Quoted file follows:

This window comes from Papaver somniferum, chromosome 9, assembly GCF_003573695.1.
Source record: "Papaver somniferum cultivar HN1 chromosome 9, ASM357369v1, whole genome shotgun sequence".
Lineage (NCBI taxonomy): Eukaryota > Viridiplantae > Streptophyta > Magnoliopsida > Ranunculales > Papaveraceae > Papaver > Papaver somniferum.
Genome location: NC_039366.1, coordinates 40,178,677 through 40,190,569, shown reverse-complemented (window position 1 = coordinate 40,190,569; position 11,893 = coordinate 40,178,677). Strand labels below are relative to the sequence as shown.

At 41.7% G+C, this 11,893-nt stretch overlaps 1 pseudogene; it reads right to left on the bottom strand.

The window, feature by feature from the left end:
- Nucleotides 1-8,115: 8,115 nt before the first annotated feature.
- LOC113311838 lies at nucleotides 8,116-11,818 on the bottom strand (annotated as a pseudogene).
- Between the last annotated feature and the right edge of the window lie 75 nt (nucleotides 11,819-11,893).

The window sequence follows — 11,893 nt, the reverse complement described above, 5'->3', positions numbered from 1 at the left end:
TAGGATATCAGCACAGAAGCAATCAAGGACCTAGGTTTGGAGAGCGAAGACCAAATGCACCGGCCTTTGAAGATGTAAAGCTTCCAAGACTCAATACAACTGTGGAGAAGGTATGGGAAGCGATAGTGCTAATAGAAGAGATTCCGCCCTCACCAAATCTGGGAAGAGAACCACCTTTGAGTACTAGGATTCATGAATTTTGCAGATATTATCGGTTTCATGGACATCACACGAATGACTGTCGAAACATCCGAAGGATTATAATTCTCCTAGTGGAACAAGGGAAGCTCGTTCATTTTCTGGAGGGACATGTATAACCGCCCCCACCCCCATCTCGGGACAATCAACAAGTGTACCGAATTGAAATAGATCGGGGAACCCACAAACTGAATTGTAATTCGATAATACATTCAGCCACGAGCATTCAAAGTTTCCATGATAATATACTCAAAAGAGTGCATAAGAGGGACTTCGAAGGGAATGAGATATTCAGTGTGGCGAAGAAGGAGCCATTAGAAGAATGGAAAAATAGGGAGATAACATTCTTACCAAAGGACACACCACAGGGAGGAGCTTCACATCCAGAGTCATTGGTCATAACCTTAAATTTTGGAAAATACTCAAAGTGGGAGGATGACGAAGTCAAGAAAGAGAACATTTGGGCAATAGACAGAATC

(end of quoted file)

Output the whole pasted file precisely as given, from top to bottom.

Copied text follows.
This window comes from Papaver somniferum, chromosome 9, assembly GCF_003573695.1.
Source record: "Papaver somniferum cultivar HN1 chromosome 9, ASM357369v1, whole genome shotgun sequence".
Lineage (NCBI taxonomy): Eukaryota > Viridiplantae > Streptophyta > Magnoliopsida > Ranunculales > Papaveraceae > Papaver > Papaver somniferum.
Genome location: NC_039366.1, coordinates 40,178,677 through 40,190,569, shown reverse-complemented (window position 1 = coordinate 40,190,569; position 11,893 = coordinate 40,178,677). Strand labels below are relative to the sequence as shown.

At 41.7% G+C, this 11,893-nt stretch overlaps 1 pseudogene; it reads right to left on the bottom strand.

The window, feature by feature from the left end:
- Nucleotides 1-8,115: 8,115 nt before the first annotated feature.
- LOC113311838 lies at nucleotides 8,116-11,818 on the bottom strand (annotated as a pseudogene).
- Between the last annotated feature and the right edge of the window lie 75 nt (nucleotides 11,819-11,893).

The window sequence follows — 11,893 nt, the reverse complement described above, 5'->3', positions numbered from 1 at the left end:
TAGGATATCAGCACAGAAGCAATCAAGGACCTAGGTTTGGAGAGCGAAGACCAAATGCACCGGCCTTTGAAGATGTAAAGCTTCCAAGACTCAATACAACTGTGGAGAAGGTATGGGAAGCGATAGTGCTAATAGAAGAGATTCCGCCCTCACCAAATCTGGGAAGAGAACCACCTTTGAGTACTAGGATTCATGAATTTTGCAGATATTATCGGTTTCATGGACATCACACGAATGACTGTCGAAACATCCGAAGGATTATAATTCTCCTAGTGGAACAAGGGAAGCTCGTTCATTTTCTGGAGGGACATGTATAACCGCCCCCACCCCCATCTCGGGACAATCAACAAGTGTACCGAATTGAAATAGATCGGGGAACCCACAAACTGAATTGTAATTCGATAATACATTCAGCCACGAGCATTCAAAGTTTCCATGATAATATACTCAAAAGAGTGCATAAGAGGGACTTCGAAGGGAATGAGATATTCAGTGTGGCGAAGAAGGAGCCATTAGAAGAATGGAAAAATAGGGAGATAACATTCTTACCAAAGGACACACCACAGGGAGGAGCTTCACATCCAGAGTCATTGGTCATAACCTTAAATTTTGGAAAATACTCAAAGTGGGAGGATGACGAAGTCAAGAAAGAGAACATTTGGGCAATAGACAGAATC